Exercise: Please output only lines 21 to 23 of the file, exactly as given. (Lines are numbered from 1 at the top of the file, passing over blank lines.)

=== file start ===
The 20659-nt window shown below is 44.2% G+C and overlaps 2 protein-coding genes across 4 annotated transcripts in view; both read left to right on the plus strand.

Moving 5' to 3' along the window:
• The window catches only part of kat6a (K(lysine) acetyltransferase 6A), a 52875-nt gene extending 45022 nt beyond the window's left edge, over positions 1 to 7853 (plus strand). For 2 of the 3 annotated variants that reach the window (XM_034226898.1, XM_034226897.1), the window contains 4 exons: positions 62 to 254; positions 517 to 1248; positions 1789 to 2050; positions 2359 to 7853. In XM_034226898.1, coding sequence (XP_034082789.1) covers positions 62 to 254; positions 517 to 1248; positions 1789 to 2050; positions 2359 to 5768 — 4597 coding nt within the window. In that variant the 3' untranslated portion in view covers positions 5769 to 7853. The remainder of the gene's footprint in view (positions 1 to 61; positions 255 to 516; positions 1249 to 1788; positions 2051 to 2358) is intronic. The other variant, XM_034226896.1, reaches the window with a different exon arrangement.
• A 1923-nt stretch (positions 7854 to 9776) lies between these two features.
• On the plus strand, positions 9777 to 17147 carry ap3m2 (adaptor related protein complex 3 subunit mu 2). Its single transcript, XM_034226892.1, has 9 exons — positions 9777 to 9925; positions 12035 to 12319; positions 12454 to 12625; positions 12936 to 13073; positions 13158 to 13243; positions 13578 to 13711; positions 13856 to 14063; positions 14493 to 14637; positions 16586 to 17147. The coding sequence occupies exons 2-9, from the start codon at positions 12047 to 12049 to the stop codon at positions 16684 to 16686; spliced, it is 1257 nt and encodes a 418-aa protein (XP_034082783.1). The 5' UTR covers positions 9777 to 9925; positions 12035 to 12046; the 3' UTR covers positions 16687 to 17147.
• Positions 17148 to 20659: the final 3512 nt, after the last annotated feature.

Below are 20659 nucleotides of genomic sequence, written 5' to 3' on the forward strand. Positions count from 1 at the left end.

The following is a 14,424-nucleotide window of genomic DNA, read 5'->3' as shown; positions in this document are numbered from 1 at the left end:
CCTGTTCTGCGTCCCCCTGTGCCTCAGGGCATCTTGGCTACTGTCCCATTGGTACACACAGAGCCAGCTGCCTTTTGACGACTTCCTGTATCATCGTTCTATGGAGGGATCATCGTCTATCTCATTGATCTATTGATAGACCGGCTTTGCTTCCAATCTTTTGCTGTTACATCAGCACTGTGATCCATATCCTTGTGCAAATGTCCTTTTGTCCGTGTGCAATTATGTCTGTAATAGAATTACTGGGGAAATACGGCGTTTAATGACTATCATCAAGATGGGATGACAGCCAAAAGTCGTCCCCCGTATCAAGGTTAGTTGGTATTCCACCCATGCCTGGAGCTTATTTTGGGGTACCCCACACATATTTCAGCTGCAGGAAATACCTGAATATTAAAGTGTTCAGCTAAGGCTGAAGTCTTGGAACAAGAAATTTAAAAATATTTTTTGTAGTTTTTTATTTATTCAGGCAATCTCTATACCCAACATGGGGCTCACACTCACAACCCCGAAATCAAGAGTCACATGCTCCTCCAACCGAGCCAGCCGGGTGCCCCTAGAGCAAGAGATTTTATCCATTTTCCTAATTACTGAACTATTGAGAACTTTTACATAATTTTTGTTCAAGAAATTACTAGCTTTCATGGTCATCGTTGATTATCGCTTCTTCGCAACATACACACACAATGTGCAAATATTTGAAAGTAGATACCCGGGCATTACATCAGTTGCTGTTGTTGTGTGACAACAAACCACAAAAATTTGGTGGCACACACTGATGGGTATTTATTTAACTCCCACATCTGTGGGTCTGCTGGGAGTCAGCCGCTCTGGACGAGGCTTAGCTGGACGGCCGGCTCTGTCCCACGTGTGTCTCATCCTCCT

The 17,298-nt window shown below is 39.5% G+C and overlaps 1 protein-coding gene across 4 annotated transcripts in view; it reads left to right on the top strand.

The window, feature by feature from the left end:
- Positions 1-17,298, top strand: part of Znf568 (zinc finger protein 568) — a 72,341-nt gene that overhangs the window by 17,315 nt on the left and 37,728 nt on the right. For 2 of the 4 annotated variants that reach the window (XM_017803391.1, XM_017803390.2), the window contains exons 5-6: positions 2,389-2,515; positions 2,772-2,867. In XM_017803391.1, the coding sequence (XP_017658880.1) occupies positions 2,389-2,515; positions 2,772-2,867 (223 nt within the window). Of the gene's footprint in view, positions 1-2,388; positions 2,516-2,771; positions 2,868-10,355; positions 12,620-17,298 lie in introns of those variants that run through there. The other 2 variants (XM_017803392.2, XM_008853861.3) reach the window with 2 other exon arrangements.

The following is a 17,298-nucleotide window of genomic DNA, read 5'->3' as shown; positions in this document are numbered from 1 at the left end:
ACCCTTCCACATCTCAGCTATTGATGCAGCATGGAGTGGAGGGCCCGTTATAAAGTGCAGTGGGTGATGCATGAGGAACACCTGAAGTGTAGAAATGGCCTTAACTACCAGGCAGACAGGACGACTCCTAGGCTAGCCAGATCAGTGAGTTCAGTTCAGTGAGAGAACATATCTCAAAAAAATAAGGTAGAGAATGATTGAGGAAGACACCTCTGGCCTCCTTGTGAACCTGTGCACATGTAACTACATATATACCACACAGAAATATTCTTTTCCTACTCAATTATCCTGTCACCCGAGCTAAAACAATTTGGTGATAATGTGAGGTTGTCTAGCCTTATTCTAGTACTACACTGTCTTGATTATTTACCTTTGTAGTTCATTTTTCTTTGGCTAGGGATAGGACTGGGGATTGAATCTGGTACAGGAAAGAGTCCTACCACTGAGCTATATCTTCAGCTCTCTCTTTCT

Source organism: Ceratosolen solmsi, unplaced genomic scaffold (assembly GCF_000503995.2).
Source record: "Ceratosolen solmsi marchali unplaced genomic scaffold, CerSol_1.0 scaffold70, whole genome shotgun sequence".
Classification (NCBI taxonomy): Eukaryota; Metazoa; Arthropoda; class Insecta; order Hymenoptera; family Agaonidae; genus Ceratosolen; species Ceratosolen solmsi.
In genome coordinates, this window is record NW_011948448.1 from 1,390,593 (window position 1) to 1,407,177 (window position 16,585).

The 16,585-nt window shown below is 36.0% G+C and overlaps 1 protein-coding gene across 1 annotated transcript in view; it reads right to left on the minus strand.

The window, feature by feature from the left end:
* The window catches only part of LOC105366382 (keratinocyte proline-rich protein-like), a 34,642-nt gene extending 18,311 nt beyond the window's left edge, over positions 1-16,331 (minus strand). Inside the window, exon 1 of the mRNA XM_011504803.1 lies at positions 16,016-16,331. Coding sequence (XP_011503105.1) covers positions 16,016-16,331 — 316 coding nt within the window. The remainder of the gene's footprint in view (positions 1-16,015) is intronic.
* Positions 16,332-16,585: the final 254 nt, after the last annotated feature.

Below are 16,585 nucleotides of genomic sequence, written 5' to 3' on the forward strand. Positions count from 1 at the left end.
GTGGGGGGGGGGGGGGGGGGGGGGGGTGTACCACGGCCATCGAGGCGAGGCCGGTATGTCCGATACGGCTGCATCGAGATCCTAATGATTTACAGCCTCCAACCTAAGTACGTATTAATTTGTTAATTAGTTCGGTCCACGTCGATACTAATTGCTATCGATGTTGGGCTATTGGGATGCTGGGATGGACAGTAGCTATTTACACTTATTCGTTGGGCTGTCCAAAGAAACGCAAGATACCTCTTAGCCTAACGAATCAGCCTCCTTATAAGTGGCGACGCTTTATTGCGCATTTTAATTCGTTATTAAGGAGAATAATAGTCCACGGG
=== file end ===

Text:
* The window catches only part of LOC105366382 (keratinocyte proline-rich protein-like), a 34,642-nt gene extending 18,311 nt beyond the window's left edge, over positions 1-16,331 (minus strand). Inside the window, exon 1 of the mRNA XM_011504803.1 lies at positions 16,016-16,331. Coding sequence (XP_011503105.1) covers positions 16,016-16,331 — 316 coding nt within the window. The remainder of the gene's footprint in view (positions 1-16,015) is intronic.
* Positions 16,332-16,585: the final 254 nt, after the last annotated feature.

Below are 16,585 nucleotides of genomic sequence, written 5' to 3' on the forward strand. Positions count from 1 at the left end.